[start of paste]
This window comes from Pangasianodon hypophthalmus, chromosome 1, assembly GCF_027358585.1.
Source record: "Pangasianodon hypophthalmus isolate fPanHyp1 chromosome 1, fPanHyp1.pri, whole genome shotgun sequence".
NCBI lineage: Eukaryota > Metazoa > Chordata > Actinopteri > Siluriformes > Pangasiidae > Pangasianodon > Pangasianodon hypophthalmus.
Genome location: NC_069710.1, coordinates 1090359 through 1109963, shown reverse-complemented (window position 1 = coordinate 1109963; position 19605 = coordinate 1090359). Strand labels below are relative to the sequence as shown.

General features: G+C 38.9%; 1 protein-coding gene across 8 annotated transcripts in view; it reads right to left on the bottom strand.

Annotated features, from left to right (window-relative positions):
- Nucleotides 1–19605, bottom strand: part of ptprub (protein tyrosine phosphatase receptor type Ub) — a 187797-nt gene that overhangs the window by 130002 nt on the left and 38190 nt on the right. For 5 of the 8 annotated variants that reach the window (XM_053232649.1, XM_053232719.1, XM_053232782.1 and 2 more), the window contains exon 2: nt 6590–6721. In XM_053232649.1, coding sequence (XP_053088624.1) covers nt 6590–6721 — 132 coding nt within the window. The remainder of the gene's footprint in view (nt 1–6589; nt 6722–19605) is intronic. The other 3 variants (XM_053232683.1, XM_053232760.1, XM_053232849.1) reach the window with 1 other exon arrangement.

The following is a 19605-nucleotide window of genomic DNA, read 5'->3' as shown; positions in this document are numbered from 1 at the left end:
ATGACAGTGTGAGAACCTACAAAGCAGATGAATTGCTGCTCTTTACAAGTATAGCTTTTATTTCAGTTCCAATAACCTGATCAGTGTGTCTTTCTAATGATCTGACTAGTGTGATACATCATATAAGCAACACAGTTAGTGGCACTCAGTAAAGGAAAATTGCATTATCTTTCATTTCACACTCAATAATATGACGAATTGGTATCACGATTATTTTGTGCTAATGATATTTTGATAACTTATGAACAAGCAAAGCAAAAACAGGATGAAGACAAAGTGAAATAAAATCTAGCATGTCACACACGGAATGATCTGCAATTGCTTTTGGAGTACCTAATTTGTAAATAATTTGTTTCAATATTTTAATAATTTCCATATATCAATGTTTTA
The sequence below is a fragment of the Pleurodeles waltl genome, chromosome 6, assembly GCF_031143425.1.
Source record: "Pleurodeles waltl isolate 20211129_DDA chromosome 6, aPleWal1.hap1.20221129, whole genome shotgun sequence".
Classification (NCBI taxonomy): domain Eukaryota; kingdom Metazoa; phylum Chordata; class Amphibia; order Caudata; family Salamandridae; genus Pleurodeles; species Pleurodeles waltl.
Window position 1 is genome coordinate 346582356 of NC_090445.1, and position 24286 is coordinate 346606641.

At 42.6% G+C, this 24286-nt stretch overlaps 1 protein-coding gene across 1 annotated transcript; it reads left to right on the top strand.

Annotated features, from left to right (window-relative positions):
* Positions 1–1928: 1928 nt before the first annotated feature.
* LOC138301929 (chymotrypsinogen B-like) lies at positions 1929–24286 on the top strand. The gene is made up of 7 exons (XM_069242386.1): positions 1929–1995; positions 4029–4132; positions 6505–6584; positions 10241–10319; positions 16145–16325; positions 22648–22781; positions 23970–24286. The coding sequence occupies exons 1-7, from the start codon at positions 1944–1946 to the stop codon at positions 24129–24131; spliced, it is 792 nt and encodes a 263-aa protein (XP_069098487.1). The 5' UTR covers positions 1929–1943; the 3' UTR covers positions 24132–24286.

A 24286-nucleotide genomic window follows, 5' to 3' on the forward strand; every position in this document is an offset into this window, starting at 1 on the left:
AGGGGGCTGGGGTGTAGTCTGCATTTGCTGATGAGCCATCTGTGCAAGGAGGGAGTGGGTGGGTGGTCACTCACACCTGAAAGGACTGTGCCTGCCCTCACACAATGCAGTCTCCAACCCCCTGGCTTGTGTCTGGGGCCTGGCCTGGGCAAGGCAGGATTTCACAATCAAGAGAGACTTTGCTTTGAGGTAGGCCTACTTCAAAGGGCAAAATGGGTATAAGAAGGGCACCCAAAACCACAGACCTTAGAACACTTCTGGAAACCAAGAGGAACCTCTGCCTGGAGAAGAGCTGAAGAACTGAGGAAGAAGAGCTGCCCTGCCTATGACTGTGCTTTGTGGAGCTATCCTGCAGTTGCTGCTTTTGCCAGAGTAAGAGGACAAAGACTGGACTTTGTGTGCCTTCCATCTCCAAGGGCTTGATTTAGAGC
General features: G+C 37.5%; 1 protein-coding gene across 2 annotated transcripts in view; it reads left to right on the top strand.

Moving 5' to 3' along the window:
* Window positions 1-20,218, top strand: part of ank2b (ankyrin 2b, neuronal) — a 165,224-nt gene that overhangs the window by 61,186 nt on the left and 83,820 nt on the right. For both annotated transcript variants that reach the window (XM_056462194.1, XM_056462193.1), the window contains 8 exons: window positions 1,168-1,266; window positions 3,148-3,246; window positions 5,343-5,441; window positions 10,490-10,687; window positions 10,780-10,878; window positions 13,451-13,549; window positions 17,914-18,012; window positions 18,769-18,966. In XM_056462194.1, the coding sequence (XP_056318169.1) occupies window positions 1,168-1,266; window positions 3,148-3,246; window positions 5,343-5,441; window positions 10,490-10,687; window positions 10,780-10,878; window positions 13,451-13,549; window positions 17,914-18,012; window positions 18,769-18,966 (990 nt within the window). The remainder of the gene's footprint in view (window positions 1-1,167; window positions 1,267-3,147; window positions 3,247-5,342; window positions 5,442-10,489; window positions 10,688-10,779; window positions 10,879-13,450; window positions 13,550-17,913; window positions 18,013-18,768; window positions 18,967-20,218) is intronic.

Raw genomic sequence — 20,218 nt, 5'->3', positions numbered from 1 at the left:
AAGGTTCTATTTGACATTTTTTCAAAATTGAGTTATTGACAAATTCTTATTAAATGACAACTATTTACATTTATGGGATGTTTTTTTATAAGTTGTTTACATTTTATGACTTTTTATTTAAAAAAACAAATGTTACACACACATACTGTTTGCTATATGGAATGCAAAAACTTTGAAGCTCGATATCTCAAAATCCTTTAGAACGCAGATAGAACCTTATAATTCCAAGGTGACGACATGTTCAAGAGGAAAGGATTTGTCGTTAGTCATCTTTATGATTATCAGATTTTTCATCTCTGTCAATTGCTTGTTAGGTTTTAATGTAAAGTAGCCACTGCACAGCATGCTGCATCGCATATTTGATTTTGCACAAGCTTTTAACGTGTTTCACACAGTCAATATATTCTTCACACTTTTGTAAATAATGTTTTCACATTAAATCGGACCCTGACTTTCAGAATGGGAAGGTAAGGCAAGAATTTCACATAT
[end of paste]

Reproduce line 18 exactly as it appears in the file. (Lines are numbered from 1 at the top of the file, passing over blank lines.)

A 24286-nucleotide genomic window follows, 5' to 3' on the forward strand; every position in this document is an offset into this window, starting at 1 on the left: